Friday, January 26, 2018

Busy Beaver

Writers have rituals. Some are as simple as a jar of jelly beans on the desk, some are as complicated as particular notebooks and pens, music and mugs, bracelets and earrings.
I'm afraid I fall into the complicated category. I'm lousy with particularities and peculiarities.

But not all rituals are odd. 
At the end of a long but satisfying day of writing, I go outside and I go for a walk.
I go outside to breath in fresh air, to clear my head, to expand my lungs and refreshen my heartbeat.
I go for a walk to keep my neck from seizing up, to settle my thoughts and set onto what I will write tomorrow.
Every day, I walk to the beaver brook with the dog and we say hello to the beavers.
You can't see the beaver dam as well from the road as it appears in this photo; I walked through the frozen flooded woodlot to get a close up look, and take a photo for you.
If I'm going to talk about this most important ritual, it behooves me to provide a visual. 
I arrive at the brook, I stop and stand in the middle of the road, above the culvert, and I follow the ribbon of ice to the dam in the near distance and I say,
"Hello, beavers."
I never see them, nor even any signs of them during the winter. It seems unfriendly, though, to walk to that point and not say hello.
Come to think of it, I've been doing it for almost eleven years now, haven't I?


Yes, I knew I remembered correctly. In an early, much shorter version of my Field Notes essay, A Walk In the Woods, this was the original ending in 2011:

"Exiting the plantation, reluctant to head home, the dog and I walked up the road to the beaver brook formed by the clogging of the culvert. No sign of life under the smooth, dark water but I pictured the beavers inside their house of sticks, going over the day’s list of things to be done. They are a persistent animal, constantly creating, always maintaining, rebuilding when necessary. They keep to themselves, content to live and work in isolation. Just like a writer with land of her own."

Not such an odd ritual, after all. 

Thursday, January 18, 2018

The Words Are Piling Up

I reached ten thousand words on my novel yesterday - whoop! In the early stages, that's a great milestone to reach. That I did it on a snowy day is totally apropos. Went outside to celebrate.
I'm keeping up the pace of writing despite not managing to start at nine a.m. - I write this at a quarter to ten. My mornings are far too leisurely but perhaps, like a tight, four-month deadline, I work more efficiently under a time pressure.

And with a reward waiting: it snowed all night and the wind didn't blow so the woods are thick with snow, just the way I like them. So I've promised the dog that instead of me getting on the treadmill for half an hour at lunchtime, we'll go for a much longer walk over the field and through the wood and back the brook to say hello to the beavers.

It is odd, however, that the wind hasn't blown in 24 hours. Wanna bet as soon as I step out the door mid-day, the gale will begin?! It'll be like walking in the blizzard we didn't get yesterday. 

Tuesday, January 16, 2018

Plan B: Get Focus, Get Creative

After Christmas, my friend Jane and I met to go for a walk and she handed me two magnetic bookmarks.
"I forgot these on Christmas Day. Laugh is for your mother and Create is for you," she told me.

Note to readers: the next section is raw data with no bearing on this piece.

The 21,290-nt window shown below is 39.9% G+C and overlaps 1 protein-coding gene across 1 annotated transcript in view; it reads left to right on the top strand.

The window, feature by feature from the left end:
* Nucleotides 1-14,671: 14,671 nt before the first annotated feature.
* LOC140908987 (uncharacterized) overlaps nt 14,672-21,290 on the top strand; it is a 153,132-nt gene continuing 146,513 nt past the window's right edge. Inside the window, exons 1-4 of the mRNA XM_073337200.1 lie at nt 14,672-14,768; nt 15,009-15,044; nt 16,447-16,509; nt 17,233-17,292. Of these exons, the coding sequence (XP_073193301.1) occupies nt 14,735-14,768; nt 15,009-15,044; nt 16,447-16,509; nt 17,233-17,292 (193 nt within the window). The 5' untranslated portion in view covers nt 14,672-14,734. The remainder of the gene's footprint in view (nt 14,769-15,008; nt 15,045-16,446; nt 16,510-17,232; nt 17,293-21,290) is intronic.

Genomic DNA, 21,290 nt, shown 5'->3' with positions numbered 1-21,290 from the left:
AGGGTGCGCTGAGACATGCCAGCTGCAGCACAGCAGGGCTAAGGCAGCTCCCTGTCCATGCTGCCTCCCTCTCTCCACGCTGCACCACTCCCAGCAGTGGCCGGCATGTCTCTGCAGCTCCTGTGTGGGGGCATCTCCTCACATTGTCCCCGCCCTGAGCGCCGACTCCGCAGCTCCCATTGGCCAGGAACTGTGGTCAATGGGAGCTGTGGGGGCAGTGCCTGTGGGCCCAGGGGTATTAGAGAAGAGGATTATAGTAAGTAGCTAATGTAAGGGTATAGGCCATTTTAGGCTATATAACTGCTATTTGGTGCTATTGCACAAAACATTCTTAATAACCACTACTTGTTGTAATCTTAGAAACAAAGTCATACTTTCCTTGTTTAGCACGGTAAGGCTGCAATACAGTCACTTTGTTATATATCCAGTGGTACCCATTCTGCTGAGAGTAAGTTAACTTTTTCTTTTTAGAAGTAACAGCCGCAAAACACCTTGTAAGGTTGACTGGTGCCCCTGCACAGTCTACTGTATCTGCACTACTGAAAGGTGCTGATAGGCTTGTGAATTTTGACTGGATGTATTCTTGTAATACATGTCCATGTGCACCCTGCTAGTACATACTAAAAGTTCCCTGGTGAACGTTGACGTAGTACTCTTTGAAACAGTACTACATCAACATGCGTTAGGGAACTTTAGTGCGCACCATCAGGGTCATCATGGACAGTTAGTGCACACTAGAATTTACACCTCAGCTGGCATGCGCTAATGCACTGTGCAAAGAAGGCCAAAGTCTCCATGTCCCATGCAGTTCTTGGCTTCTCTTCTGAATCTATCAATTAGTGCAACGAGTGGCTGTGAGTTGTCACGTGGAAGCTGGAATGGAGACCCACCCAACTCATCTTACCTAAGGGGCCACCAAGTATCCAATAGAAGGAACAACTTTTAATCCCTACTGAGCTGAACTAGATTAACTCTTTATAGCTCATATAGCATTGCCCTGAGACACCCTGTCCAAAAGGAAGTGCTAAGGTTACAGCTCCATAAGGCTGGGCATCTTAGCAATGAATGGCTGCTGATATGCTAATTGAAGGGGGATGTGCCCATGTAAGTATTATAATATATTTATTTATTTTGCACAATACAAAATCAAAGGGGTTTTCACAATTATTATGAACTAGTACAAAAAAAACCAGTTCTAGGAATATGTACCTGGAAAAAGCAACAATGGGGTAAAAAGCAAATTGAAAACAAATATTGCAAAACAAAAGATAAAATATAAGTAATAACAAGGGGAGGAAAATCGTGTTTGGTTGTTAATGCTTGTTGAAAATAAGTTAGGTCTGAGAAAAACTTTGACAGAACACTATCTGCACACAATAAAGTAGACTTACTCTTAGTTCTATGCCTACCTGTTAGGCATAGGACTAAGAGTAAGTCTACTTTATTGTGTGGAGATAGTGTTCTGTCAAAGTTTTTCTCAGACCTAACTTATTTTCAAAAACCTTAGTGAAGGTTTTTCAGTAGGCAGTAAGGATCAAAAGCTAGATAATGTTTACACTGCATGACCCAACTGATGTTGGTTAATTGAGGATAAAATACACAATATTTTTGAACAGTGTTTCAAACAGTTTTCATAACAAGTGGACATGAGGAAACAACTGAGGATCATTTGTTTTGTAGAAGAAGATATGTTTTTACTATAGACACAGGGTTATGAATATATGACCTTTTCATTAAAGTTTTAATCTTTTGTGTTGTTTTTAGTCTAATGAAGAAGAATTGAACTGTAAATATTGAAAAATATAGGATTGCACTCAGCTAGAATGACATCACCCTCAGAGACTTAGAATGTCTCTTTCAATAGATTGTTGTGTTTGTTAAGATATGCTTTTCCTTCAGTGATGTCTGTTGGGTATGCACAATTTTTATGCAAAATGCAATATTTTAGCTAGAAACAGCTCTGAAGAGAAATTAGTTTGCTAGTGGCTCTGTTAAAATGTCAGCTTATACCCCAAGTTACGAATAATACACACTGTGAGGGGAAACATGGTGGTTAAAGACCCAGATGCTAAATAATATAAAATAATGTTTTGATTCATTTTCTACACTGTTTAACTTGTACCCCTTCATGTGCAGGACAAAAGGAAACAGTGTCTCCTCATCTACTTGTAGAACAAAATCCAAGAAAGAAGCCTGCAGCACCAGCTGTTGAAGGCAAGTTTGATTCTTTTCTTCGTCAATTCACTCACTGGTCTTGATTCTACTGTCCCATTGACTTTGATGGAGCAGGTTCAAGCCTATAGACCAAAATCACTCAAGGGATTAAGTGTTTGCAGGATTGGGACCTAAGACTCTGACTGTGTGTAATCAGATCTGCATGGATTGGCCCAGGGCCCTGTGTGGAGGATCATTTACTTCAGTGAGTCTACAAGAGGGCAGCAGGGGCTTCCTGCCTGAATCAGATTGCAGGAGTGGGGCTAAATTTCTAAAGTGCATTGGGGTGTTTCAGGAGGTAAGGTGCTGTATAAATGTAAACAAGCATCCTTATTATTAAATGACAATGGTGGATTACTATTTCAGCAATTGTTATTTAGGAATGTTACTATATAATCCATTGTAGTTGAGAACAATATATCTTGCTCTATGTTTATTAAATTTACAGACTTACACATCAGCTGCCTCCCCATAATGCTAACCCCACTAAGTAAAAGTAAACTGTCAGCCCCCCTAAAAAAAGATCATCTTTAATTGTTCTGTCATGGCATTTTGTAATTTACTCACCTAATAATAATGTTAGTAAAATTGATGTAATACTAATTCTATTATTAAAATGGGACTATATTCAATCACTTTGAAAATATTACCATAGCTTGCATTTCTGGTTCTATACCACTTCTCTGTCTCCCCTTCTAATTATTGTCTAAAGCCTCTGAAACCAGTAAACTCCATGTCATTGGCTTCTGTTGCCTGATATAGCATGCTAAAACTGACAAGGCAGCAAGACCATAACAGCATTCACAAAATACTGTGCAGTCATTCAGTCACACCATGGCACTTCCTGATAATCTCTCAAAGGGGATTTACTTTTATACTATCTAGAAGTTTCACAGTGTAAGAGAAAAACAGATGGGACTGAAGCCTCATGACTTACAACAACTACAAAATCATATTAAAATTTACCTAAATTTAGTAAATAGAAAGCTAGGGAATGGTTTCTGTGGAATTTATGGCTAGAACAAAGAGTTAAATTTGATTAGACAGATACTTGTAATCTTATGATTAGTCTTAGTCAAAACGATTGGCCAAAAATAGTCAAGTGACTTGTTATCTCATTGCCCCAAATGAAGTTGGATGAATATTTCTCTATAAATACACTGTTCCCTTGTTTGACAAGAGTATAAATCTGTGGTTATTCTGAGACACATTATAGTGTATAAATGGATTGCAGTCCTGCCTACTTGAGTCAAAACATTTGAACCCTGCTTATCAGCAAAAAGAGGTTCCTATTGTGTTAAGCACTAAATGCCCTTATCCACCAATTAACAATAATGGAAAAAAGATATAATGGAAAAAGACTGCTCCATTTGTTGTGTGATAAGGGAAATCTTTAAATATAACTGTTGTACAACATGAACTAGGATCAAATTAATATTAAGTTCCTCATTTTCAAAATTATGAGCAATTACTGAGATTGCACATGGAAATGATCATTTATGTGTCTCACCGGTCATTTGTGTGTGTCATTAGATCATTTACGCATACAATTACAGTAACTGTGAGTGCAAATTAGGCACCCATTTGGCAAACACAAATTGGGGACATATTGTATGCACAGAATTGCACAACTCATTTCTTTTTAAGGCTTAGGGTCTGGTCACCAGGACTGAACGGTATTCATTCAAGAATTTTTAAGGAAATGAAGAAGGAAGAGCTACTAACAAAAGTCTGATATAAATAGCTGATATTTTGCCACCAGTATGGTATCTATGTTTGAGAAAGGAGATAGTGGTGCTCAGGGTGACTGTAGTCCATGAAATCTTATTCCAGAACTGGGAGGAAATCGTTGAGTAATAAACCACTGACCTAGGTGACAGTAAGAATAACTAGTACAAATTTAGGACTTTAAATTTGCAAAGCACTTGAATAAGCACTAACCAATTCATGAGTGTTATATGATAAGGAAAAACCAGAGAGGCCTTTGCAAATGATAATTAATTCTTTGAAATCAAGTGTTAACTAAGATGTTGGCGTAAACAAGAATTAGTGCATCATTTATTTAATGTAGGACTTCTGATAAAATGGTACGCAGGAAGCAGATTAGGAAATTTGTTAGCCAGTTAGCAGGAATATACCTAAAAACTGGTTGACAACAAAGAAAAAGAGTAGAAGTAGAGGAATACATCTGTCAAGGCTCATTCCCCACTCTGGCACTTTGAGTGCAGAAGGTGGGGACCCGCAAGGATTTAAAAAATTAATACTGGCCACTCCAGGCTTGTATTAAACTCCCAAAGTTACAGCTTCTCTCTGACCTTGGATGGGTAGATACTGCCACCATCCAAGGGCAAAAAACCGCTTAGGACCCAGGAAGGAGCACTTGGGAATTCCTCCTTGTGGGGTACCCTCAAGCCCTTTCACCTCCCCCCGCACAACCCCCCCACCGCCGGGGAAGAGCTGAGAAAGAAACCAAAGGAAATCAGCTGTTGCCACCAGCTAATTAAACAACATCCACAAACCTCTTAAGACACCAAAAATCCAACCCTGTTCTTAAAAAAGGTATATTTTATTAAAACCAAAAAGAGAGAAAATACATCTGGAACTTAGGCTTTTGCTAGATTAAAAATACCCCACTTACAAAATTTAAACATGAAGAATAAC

At the time, I simply appreciated how well she knows both of us. But as the new year approached, and the idea for that novel dropped into my head and then onto the pages of a notebook, I began to wonder if this simple bookmark was actually a sign. I was about to create a completely new book.

When I posted this photo on Instagram on New Year's Eve, I wrote about how I don't pick a word for a year like many people do, but last year it was necessary to make "focus" my word for a lifetime. It was time to focus on only my writing -- something I'd never allowed myself to do.

And now that I have over seven thousand words written in this novel, I'm seeing this coming together of FOCUS and CREATE at the start of this new year and to be honest...'s kinda freakin' me out. Like, how did Jane know? How could she know what I needed -- even before I knew I needed it?

I love this shit! It's what gets me through the day. And long, tiring days they are going to be, but in such a good way. I wrote Field Notes in two months so it's not as if I don't know that I can do this. Actually, I've discovered that not only do I work best with a deadline, even if self-imposed, but a tight deadline -- three months rather than eight months -- is even better.

Git 'er done, as they say in the country.

To be focused on creating an unexpected story that excites me and interests me and challenges me, already, is nothing short of a miracle. So is Jane. And of course, this mug that was a gift five years ago (and how did Angela know then?????).

Saturday, January 13, 2018

Infinite Possibilities

"Unused creativity is not benign.
It clumps inside us, turning into judgment, grief, anger and shame."
~ Brené Brown

This isn’t a post I’m happy to be writing but because of your loyalty and support, I owe you this – and it doubles as a bit of insight into the realities of publishing.
I found out this week that there won’t be a second Field Notes book any time soon. Despite your enthusiasm for the first book, not enough were sold. The first six months of sales were great, but slacked off the last six months. The book didn’t do as well in Ontario or around Nova Scotia as it needed to, and there are books in the warehouse that need to be sold before I can write another one.

That’s the way it goes, my friends. It’s not a big deal, it just means I keep at promoting my book, getting the word out, asking you to keep recommending it to your friends.  

It’s not that I want to tell you this – it’s rather embarrassing – but I have to. Because that news is merely the prologue to what I really want to say, and if this isn’t for you, maybe it’s for your daughters and nieces, granddaughters and great-nieces, and your best friend’s daughter:

Don’t stop.
Try something different.